We would agree to the conquest of the Arab part of Palestine by Abdullah. We would not stand in his way. We would not help him, would not seize it and hand it over to him. He would have to take it by his own means and stratagems but we would not disturb him. He, for his part, would not prevent us from establishing the state of Israel, from dividing the country, taking our share and establishing a state in it.

Meir and Abdullah met again in May 1948, days before Israel declared independence. There he lamented the circumstances that forced his hand, "I am one among five. I have no alternative [but to declare war], and I cannot act otherwise" Meir reported back to the Mapai Central Committee:

We met [on 10 May] amicably. He is very worried and looks terrible. He did not deny that there had been talk and understanding between us about a desirable arrangement, namely that he would take the Arab part [of Palestine]...."

But the agreement with the Zionists held; his Arab Legion would not enter territory earmarked for the Jewish State.

The supreme commander of the Arab Legion was Glubb Pasha, a British officer tasked with implementing the Jordanian part of the agreement. He discussed the parties' plans for Palestine in a meeting with the British Foreign Secretary, Ernest Bevin, in London in February 1948:

The situation envisaged by us and by H.M.G. when we were in London, was that nothing much would happen until May 15th. The Jews would then implement the Jewish state, with the blessing of a united U.N.O., and the Arab areas of Palestine would be a vacuum, into which the Arab Legion would march.

Throughout the war the alliance mostly held; the Arab Legion and the Haganah/IDF avoided battling each other. Jerusalem which had been allotted to an international zone was the major exception. Glubb suspected that the Zionists would certainly try to capture the whole city for themselves. Abdullah was also subjected to repeated pleas to save the Arabs of Palestine. Thus, he ordered Glubb to take the Arab Legion into Jerusalem and Glubb reluctantly accepted. However, the Arab Legion only occupied the Old City and Arab parts of Jerusalem - the Jewish colony in west Jerusalem was left alone.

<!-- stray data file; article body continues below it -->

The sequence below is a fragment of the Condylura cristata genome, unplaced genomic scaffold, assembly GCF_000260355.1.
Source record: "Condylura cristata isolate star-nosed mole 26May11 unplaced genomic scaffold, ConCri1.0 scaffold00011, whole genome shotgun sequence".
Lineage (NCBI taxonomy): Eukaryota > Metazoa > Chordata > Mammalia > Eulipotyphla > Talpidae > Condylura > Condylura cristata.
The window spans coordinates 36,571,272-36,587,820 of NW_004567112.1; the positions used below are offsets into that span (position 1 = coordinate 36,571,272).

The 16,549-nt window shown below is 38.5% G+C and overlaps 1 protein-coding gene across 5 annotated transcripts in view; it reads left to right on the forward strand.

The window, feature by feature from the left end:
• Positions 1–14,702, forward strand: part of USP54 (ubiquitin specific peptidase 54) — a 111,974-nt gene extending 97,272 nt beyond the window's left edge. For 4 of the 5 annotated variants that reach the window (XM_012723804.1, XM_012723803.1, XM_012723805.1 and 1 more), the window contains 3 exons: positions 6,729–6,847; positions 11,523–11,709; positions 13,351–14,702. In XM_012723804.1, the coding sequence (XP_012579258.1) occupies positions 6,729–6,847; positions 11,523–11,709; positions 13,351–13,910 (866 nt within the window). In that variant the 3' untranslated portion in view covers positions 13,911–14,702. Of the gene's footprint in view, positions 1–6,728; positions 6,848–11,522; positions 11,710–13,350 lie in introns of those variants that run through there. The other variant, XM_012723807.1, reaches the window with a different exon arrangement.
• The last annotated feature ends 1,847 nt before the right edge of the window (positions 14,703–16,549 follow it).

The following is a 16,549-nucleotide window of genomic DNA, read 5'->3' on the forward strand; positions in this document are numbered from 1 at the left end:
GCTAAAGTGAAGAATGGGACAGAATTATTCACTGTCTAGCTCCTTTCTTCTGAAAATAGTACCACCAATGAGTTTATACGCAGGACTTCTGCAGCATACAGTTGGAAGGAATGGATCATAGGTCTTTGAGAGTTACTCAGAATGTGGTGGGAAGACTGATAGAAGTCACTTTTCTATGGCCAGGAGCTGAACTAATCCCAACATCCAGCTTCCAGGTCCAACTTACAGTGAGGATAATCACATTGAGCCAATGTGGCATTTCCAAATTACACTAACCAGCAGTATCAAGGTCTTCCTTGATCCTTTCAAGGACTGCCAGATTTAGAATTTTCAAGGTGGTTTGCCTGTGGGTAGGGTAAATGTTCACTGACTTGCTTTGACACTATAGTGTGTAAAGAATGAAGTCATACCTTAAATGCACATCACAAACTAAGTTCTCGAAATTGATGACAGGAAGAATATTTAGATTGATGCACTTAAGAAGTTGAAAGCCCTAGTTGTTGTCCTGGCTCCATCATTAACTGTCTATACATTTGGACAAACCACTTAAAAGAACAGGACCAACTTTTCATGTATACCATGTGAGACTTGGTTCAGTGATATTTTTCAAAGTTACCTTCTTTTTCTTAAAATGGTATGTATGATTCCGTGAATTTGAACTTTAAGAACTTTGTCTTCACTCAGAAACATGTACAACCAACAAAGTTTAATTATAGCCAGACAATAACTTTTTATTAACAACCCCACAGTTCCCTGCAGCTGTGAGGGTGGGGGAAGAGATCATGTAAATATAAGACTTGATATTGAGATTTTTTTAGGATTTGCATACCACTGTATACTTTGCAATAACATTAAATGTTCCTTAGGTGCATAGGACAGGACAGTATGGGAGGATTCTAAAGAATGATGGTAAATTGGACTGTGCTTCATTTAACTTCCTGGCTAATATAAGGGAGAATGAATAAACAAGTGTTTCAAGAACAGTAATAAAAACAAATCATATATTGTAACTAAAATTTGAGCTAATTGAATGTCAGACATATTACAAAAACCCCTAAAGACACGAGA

Counterpoint Israeli and Jordanian units fought each other so there couldn't have been an alliance.

This a bogus argument since by the same logic the Molotov-Ribbentrop Pact couldn't have existed since the heaviest fighting of the Second World War was on the eastern front between the Germans and the Soviets. Tactical considerations, fog of war, politics, and other factors explain perfectly well why Israeli and Jordanian units clashed despite the agreement.

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    There was no "alliance". The harshest fighting of the war took place between Jordanian and Israeli forces in the area between Tel Aviv and Jerusalem.
    – Colin
    Commented May 5 at 19:27
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    The addendum about the Molotov-Ribbentrop Pact seems a bit off: Germany explicitly broke that alliance, leading Russia to switch sides in the larger war. That doesn't seem a relevant comparison in this case, where you're arguing that the alliance "mostly held" throughout the war.
    – IMSoP
    Commented May 9 at 8:51
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    Operation Barbarossa does not disprove the Molotov-Ribbentrop Pact. Hence fighting between Jewish and Jordanian troops does not disprove the Hashemite-Zionist agreement. The claim that it "mostly held" comes from the scholarly sources I cite. According to them the cooperation continued up until Abdullah's assassination in 1951. Commented May 9 at 12:36
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    My point is that it's a poor analogy, unless you are claiming that the Hashenite-Zionist alliance was similarly broken by unambiguous aggression by one or other party. Operation Barbarossa was about as far as you can get from "fog of war, politics, and other factors". Note that I'm not arguing with your actual claim that an agreement of sorts need not preclude all fighting; I'm just arguing that this analogy does nothing to support that claim. "Alliances can be broken, hence, alliances can coexist with fighting" is a non sequitur.
    – IMSoP
    Commented May 10 at 14:14